Meanwhile, the Bus Riders Union sees a lot of things in the report that sound familiar, because they have been saying them for years.  Federal officials noted that bus loads were higher and quality of service was lower in communities of lesser means, which is boilerplate for the BRU.  BRU has argued for years that Metro was not making a case that its service changes were “a business necessity,” an argument embraced by the FTA report.

“The real question now is whether FTA will insist on an honest and fair corrective action plan from Metro,” explains Sunyoung Yang of the Bus Riders Union looking ahead to future FTA action.  “We believe such a plan would have to restore the nearly one million hours of bus service that Metro cut the last four years, cuts that rolled back transit service that was originally added as part of BRU’s lawsuit against Metro.”

The most recent service changes were passed by the Metro Board by the slimmest 7-6 margin earlier this year, but at this point it is too soon to know if the FTA report will cause for Metro to voluntariy roll back some of its service cuts.  Staff for Metro Board Members apparently don’t have the same access to FTA reports that Ari Bloomekatz at the Los Angeles Times does.  While Bloomekatz was writing on the report last week, political staff members didn’t see the FTA report until shortly before it was available on The Source yesterday afternoon.

Further complicating matters, it was Mayor Antonio Villaraigosa who has led the fight against most bus service cuts, but his office has yet to comment on the report while the Mayor is in Asia stumping for Los Angeles’ business community.

Streetsblog will continue to cover the FTA report and the created fallout.  As advocates and politicians have a chance to dig in to the report and Metro’s response, there will doubtless be more breaking news as the week, and month, continues.

  • Damien, I have to hold your feet to the fire a little bit here. Why the guard quotes around “disparate impact”? The concept of disparate impact is an important one, and one that’s frequently misunderstood on these boards. When you wrote that “in plain English… Metro’s service changes… had a negative impact on on minority and disadvantaged communities,” you incorrectly collapsed the concept of disparate impact. The problem is not that Metro’s service changes had a negative impact on the poor, but that they *systematically* had a more severe negative impact on the poor than they did on the rich. (Or sub poor for minority and rich for white). This is the case when operations budgets are moved to rail rather than bus.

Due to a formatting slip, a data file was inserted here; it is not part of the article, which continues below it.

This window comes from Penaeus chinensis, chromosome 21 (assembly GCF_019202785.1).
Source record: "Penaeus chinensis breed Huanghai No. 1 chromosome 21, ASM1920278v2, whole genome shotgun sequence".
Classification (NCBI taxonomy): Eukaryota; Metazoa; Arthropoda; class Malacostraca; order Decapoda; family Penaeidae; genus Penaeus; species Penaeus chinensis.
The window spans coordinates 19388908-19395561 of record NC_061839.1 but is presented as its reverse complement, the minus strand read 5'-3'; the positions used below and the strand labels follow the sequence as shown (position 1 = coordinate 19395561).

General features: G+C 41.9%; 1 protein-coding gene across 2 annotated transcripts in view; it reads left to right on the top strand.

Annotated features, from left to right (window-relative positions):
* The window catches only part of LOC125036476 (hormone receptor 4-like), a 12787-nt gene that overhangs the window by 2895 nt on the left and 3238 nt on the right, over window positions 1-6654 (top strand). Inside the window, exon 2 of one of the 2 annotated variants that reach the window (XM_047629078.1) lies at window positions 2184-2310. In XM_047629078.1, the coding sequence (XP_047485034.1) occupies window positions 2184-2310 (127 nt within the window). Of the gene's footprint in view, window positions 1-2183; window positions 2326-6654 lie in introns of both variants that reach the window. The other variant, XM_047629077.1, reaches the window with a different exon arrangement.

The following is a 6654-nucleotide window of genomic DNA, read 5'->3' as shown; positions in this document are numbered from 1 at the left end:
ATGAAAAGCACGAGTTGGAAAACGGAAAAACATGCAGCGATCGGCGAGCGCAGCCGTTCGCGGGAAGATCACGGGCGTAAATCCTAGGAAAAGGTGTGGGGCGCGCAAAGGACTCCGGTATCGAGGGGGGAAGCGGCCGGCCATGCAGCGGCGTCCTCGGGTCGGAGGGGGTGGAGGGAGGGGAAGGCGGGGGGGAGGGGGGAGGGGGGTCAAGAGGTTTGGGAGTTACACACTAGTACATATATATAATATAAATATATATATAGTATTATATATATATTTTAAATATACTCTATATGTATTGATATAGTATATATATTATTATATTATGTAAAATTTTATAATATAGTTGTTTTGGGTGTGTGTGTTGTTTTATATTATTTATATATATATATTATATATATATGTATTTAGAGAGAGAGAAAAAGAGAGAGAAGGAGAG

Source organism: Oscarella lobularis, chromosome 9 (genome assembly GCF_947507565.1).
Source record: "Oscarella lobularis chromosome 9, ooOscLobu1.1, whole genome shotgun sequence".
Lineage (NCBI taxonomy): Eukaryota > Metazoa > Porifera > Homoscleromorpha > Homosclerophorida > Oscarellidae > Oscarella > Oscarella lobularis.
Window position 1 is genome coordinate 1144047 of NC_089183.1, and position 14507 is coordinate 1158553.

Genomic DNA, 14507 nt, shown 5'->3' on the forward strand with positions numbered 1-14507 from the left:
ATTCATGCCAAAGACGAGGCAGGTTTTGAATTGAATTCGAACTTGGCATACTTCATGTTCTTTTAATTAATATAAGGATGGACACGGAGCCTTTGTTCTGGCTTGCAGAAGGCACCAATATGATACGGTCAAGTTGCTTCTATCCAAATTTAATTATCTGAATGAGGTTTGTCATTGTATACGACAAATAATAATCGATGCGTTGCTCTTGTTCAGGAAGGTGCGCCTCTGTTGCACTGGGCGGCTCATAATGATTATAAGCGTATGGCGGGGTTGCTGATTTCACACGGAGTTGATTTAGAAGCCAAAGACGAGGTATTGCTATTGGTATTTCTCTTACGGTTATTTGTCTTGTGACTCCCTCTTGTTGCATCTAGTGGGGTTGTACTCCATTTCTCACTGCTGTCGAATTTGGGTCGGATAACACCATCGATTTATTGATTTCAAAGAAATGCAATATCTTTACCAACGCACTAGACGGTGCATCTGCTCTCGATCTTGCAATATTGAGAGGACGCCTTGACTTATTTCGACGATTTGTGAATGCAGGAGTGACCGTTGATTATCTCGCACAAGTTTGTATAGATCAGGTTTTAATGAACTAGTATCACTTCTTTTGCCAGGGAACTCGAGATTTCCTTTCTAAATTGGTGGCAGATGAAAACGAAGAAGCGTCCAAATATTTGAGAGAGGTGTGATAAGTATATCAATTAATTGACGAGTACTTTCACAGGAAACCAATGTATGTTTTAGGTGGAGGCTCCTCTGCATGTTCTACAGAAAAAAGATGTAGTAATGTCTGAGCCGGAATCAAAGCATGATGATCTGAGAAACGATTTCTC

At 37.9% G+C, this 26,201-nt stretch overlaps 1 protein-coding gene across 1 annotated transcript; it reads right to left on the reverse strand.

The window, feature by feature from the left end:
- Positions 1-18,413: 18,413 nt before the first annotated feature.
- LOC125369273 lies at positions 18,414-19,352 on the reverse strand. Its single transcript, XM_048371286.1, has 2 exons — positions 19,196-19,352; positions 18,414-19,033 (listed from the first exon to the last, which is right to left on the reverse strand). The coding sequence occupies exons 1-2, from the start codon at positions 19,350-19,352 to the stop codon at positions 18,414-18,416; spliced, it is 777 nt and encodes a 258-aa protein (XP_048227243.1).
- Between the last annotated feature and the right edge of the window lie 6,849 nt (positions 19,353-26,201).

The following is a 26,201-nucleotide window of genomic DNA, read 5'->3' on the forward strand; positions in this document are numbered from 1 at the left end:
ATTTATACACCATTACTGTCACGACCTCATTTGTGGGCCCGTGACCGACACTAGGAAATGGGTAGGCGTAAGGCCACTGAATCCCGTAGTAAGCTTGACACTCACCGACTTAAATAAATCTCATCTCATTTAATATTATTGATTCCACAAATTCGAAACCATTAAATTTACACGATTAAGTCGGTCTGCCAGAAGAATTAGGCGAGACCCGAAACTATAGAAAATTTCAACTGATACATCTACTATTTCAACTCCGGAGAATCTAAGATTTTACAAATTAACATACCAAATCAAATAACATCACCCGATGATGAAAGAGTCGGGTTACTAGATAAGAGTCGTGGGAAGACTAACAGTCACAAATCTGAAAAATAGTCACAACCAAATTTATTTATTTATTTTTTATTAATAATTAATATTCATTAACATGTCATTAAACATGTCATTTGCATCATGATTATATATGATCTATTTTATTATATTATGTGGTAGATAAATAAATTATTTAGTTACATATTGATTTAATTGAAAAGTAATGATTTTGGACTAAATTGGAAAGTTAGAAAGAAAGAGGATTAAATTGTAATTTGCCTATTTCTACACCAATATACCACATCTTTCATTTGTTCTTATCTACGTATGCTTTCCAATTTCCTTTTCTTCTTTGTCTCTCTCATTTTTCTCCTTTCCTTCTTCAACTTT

I often hear the objection “but rail helps the poor too!” This objection stems from a misunderstanding of the concept of disparate impact. Yes, there are poor people riding the rail lines. But – I’ll just quickly choose some representative numbers – if 90% of rail riders are poor, and 99% of bus riders are poor, and you move money from bus to rail as we in LA have done, your change has a disparate impact. Depending on the numbers, the poor, as a group, could experience a net loss in service while the rich experience a net gain. The rich on the buses lose, the rich on the rail win; the poor on the buses lose, the poor on the rail win; summing across all groups, since there are a greater percentage of poor people on the buses, the poor lose overall. Or – both groups could win, but the rich would experience a greater percentage of the overall benefit. Or – in the case of service cuts, both groups could lose, but the reduction in service experienced by the average poor person is much more than the reduction experienced by the average rich person). The devil is in the details when it comes to the numbers and the exact distribution of the costs and benefits, but the key point to understand is that there is a consistent difference in the demographics of bus riders and rail riders, and that difference stems from the fact that more people who have choices ride the rail. 

    The *distribution* of impact is the key concept here. When you collapse that, you oversimplify the whole debate.

  • Marco Anderson

    Great comment Herbie, Environmental Justice is such a difficult concept with which to grapple.  I think, like sustainability, people don’t realize that the planners and advocates who work on EJ have developed terms and methods for analyzing impacts that refer to specific things.  So when one says  a policy suffers from environmental injustice, it doesn’t mean one person is sitting in an office saying “Hey let’s make life hard for some poor people, and it will be even better if that person is a poor minority group member.”  Instead it means a number of individually rational decisions are ending up having disparate impacts.  Like CEQA, that shouldn’t mean that every impact shuts down a project, but instead it means an impact needs to be addressed and mitigated.